Jury selection underway in Absarokee negligent homicide case

Marlo Pronovost
Tuesday, January 21, 2020
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Jury selection is underway in the trial of a former Absarokee man charged with the negligent homicide a 27-year-old man in 2013.

Michael Thomas Holtz has denied charges of negligent homicide, tampering with evidence and failure to remain at the scene of an accident involving another person in the death of Forest Dana. 

Dana was found deceased in an alley by family members in the early morning hours of July 28. 2013. A medical examiner determined that Dana was killed when his spinal cord was severed as the result of being run over by a vehicle, according to court documents. Court documents also allege that there was also medical evidence that someone may have tried to perform CPR on him.

The trial is being held in Glendive as a result of the defense arguing that Holtz could not get a fair trial in Stillwater County due to the coverage of the case. 

Seventh District Court Judge Olivia Rieger is presiding over the case and it is being prosecuted by Montana Assistant Attorney General Chad Parker.

Charges were initially filed by Stillwater County Attorney Nancy Rohde in 2014. In 2016, those charges were dismissed without prejudice when Rohde determined that she did not have witnesses that could positively identify Holtz at trial.

The AG’s office disagreed and refiled the case, adding a third charge. Rohde is not part of the prosecution team.


Several witnesses placed a car matching Holtz’s car near the scene at the time. The discovery of Dana’s DNA on Holtz’s car tied him to the crime, according to court documents and previous court testimony.

Investigators contend Holtz attempted to conceal his involvement in the death by crashing his vehicle into a tree, causing additional damage. Despite efforts to keep the DNA evidence from being admissible at trial, then-District Court Judge Blair Jones ruled it could be used. 

In new charging document filed by Parker, the issue of identifying Holtz is prominent. 

Multiple witnesses told investigators the identical Holtz twins could be distinguished by their facial hair — specifically, that Michael Holtz was normally clean-shaven, as opposed to his twin brother, according to the new court documents.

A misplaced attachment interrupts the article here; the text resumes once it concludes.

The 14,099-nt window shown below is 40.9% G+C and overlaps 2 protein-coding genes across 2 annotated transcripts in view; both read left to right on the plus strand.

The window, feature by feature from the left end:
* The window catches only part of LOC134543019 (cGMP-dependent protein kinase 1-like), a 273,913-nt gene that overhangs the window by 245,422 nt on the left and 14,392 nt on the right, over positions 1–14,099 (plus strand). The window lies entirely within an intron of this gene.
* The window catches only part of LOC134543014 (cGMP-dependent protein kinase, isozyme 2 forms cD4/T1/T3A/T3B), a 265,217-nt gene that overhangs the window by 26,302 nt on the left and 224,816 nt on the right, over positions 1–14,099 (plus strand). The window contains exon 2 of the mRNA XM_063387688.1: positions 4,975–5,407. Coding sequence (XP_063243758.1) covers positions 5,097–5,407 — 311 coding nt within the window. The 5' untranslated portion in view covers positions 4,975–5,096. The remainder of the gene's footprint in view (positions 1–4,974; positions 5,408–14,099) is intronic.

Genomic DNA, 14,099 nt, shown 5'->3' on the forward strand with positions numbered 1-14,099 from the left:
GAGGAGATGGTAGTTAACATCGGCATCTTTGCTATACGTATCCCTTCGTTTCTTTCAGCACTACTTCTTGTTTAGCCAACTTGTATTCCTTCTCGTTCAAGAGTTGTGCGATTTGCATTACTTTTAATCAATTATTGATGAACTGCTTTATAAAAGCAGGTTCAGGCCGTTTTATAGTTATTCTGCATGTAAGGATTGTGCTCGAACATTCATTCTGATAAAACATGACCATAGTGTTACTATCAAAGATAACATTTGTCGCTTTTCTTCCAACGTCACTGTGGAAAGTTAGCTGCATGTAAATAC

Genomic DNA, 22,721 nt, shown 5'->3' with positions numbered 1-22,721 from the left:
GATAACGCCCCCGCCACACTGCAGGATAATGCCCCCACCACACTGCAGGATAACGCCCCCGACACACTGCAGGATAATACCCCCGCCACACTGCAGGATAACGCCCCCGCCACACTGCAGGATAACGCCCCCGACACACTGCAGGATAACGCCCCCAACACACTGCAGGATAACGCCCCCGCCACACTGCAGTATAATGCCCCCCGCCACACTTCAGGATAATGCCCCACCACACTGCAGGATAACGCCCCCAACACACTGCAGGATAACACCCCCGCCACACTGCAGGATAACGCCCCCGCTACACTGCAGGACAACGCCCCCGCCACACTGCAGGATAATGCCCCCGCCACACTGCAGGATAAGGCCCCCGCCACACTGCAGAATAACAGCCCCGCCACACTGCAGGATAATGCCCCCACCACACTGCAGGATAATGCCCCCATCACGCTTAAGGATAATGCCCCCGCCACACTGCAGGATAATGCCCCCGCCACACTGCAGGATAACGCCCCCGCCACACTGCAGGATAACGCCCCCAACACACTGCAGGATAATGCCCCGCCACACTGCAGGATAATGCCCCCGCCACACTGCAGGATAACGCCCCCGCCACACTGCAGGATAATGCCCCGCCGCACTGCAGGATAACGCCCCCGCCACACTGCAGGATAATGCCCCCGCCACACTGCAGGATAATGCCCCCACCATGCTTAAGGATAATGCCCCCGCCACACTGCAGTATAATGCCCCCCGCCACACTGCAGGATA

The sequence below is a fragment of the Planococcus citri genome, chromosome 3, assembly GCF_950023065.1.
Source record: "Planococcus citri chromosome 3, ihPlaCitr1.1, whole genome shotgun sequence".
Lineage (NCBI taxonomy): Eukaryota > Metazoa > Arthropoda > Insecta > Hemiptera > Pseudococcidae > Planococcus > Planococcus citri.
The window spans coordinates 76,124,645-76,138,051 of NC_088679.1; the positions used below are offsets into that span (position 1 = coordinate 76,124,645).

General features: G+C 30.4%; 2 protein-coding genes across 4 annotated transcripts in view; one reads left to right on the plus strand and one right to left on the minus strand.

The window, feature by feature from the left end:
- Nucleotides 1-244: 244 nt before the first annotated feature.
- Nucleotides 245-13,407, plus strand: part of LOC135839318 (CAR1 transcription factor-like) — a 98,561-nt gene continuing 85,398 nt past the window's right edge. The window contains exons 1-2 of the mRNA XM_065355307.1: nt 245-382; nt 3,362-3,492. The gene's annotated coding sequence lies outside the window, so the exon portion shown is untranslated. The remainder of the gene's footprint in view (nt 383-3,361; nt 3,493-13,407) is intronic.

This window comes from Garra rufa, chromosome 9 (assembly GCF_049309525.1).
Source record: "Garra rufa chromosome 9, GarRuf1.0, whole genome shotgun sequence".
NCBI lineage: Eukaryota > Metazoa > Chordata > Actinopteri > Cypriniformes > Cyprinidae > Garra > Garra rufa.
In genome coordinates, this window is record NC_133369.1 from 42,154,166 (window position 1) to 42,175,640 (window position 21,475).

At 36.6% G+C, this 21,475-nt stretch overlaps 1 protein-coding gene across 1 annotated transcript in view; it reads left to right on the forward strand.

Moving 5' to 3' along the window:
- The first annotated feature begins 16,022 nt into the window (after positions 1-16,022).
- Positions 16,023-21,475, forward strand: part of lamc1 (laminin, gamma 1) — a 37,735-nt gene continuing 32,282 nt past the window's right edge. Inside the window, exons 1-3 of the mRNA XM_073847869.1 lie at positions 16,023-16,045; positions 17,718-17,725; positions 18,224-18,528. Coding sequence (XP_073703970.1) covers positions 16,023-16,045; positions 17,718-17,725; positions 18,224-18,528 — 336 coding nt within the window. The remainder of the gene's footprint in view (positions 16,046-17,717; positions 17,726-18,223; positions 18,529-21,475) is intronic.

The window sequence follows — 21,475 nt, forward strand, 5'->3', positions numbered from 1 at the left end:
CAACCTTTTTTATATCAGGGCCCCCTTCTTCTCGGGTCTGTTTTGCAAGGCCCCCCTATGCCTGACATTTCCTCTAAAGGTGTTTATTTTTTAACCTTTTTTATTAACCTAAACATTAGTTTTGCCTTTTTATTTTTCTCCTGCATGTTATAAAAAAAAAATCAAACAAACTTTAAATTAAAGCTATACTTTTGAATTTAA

Several witnesses also describe seeing a small blue car speeding in the area. At least two people positively identified Holtz as being in his car speeding near the alley.

At least one person told investigators that he saw a vehicle being driving approximately 80 mph by the Holtz twin “without facial hair,” according to the new documents filed by Parker.  

One person told investigators she was with Holtz’s twin around midnight, and that he was not with them. At that same time, Holtz was reportedly seen standing off the roadway in the trees and had a conversation with a man who knew him, according to court documents.

Holtz later told investigators that he didn’t believe anyone else had driven his car that night, according to court documents. His car was later seized and the following was found, according to new court documents:

“Bruises or markings observed on Forest’s head were similar in design to the grill of the Mazda. The front grill of the Mazda was also broken out on the passenger side. The undercarriage of the Mazda, including the bottom of the oil pan, the bottom of the cross member between the Catalytic converter and the oil pan, the tread of the passenger-side front tire, the passenger-side front CV joint, and the front passenger-side A-frame was swabbed for DNA and trace evidence of what appeared to be hairs and fibers. The bumper cover, grill, and the car’s passenger-side mud flaps were collected as evidence.

On June 24,2014, Agent Knutson received a report from Montana Department of Justice Forensic Scientist Jennifer Revis-Siegfried, which concluded that the DNA found on the bottom area of the passenger side front mud flap and the passenger-side A-frame matched Forest Dana.”

The case was jointly investigated by the Stillwater County Sheriff’s Office and the state’s Criminal Investigations Bureau (CIB). The AG’s office also assisted in the first prosecution. Now-retired Stillwater County Sheriff’s Office Chief Investigator Woody Claunch and state DCI Agent Len Knutson have worked the case virtually non-stop since 2013.